¶ 8 ANALYSIS

¶ 9 On appeal, defendant contends that the trial court erred in granting the State's motion to strike his second speedy-trial demand. According to defendant, because the State was aware of his incarceration at Lawrence Correctional Center, his failure to send a copy of his second speedy-trial demand to the chief administrative officer was not fatal to his demand. We disagree.

¶ 10 Section 3-8-10 of the Code provides that the speedy-trial rights afforded defendants under sections 103-5(b), (c), and (e) of the Code of Criminal Procedure of 1963 (725 ILCS 5/103-5(b), (c), (e) (West 2010)) shall apply to people committed to the Department of Corrections. 730 ILCS 5/3-8- 10 (West 2010). Section 3-8-10 requires, however, that a defendant file a demand that includes the following:

"a statement of the place of present commitment, the term, and length of the remaining term, the charges pending against him or her to be tried and the county of the charges, and the demand shall be addressed to the state's attorney of the county where he or she is charged with a copy to the clerk of that court and a copy to the chief administrative officer of the Department of Corrections institution or facility to which he or she is committed." 730 ILCS 5/3-8-10 (West 2010).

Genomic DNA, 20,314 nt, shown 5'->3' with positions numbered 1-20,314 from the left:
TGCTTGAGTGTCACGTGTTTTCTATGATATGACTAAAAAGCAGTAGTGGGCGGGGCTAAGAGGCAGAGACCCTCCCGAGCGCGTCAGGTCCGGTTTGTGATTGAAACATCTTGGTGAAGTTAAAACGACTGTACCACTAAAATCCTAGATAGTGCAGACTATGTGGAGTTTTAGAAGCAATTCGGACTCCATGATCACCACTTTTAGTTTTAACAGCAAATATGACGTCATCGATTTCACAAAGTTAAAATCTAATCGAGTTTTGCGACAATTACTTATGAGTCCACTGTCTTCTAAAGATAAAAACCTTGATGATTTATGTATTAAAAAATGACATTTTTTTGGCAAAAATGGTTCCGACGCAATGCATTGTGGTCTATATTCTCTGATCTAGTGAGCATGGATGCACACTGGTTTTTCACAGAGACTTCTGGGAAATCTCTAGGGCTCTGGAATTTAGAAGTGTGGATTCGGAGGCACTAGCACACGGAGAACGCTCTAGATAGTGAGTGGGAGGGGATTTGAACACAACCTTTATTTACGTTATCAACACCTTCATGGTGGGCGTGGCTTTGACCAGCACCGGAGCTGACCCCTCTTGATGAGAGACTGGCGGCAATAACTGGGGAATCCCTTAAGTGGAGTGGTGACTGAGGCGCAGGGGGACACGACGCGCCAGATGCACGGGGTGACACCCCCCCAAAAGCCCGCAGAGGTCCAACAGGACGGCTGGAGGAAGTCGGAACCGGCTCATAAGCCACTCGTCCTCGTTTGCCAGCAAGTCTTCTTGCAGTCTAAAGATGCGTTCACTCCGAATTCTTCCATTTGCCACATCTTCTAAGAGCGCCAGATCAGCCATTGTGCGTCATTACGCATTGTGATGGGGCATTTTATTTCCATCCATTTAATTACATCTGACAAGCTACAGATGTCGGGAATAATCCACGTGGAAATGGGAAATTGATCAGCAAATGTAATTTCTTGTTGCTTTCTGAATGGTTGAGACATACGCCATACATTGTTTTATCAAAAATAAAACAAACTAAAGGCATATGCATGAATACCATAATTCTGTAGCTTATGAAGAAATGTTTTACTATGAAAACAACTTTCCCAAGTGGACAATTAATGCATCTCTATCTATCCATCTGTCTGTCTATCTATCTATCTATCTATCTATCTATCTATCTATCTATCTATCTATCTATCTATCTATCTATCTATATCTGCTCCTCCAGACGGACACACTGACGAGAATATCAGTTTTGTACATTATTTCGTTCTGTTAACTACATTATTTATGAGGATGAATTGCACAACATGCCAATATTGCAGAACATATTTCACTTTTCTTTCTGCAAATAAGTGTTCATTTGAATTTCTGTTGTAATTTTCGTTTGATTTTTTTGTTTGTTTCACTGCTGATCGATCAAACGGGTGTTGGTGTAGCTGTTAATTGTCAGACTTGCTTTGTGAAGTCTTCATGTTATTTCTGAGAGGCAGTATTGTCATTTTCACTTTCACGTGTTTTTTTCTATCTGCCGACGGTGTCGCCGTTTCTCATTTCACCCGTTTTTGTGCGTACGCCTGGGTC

¶ 11 In People v. Staten, 159 Ill. 2d 419, 426, 429-30 (1994), our supreme court held that the defendant's failure to include in his speedy-trial demand a reference to section 3-8-10 of the Code or the details of his incarceration, time served, and time remaining on his sentence rendered his demand ineffective. The defendant argued, as defendant does in the present case, that because the State knew where he was incarcerated, his failure to strictly comply with the requirements of section 3-8-10 should be excused, as the purpose of the statute was served. Staten, 159 Ill. 2d at 427-28. The supreme court rejected that argument, noting that the requirements of section 3-8-10 are neither technical nor meaningless and that the legislature chose to place the burden of making an affirmative speedy-trial demand according to section 3-8-10 on incarcerated defendants. Staten, 159 Ill. 2d at 428. In addition, the Staten court noted that courts of this state had already held that the State's knowledge of a defendant's whereabouts did not relieve the defendant of the burden of complying with section 3-8-10. Staten, 159 Ill. 2d at 428; see also People v. Wentlent, 109 Ill. App. 3d 291 (1982); People v. Davis, 92 Ill. App. 3d 869 (1981).